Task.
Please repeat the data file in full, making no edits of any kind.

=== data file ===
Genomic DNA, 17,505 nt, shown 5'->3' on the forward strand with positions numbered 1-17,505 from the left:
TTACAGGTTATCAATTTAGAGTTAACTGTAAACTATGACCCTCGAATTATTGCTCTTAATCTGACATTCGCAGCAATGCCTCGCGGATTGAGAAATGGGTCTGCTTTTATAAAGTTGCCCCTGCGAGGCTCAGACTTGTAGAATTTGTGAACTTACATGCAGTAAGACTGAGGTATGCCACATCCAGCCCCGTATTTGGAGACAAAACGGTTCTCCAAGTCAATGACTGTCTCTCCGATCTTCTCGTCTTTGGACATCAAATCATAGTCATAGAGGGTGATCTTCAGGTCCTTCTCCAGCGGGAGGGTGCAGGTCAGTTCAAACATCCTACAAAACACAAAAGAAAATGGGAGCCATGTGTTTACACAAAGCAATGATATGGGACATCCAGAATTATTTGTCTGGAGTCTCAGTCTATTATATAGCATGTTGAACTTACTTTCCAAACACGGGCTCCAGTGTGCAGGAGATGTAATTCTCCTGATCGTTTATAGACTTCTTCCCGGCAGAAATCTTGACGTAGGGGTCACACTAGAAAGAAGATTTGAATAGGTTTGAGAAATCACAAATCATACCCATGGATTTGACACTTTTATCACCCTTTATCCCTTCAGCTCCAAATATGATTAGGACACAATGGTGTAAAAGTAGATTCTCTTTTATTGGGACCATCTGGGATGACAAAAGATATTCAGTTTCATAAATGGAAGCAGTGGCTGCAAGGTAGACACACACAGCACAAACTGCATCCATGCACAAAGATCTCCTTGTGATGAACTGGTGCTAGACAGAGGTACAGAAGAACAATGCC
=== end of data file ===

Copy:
Genomic DNA, 17,505 nt, shown 5'->3' on the forward strand with positions numbered 1-17,505 from the left:
TTACAGGTTATCAATTTAGAGTTAACTGTAAACTATGACCCTCGAATTATTGCTCTTAATCTGACATTCGCAGCAATGCCTCGCGGATTGAGAAATGGGTCTGCTTTTATAAAGTTGCCCCTGCGAGGCTCAGACTTGTAGAATTTGTGAACTTACATGCAGTAAGACTGAGGTATGCCACATCCAGCCCCGTATTTGGAGACAAAACGGTTCTCCAAGTCAATGACTGTCTCTCCGATCTTCTCGTCTTTGGACATCAAATCATAGTCATAGAGGGTGATCTTCAGGTCCTTCTCCAGCGGGAGGGTGCAGGTCAGTTCAAACATCCTACAAAACACAAAAGAAAATGGGAGCCATGTGTTTACACAAAGCAATGATATGGGACATCCAGAATTATTTGTCTGGAGTCTCAGTCTATTATATAGCATGTTGAACTTACTTTCCAAACACGGGCTCCAGTGTGCAGGAGATGTAATTCTCCTGATCGTTTATAGACTTCTTCCCGGCAGAAATCTTGACGTAGGGGTCACACTAGAAAGAAGATTTGAATAGGTTTGAGAAATCACAAATCATACCCATGGATTTGACACTTTTATCACCCTTTATCCCTTCAGCTCCAAATATGATTAGGACACAATGGTGTAAAAGTAGATTCTCTTTTATTGGGACCATCTGGGATGACAAAAGATATTCAGTTTCATAAATGGAAGCAGTGGCTGCAAGGTAGACACACACAGCACAAACTGCATCCATGCACAAAGATCTCCTTGTGATGAACTGGTGCTAGACAGAGGTACAGAAGAACAATGCC